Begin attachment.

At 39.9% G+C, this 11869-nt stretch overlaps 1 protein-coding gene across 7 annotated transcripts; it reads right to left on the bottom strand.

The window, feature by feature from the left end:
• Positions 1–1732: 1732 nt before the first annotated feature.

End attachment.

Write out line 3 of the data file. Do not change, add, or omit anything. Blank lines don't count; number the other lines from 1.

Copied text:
• Positions 1–1732: 1732 nt before the first annotated feature.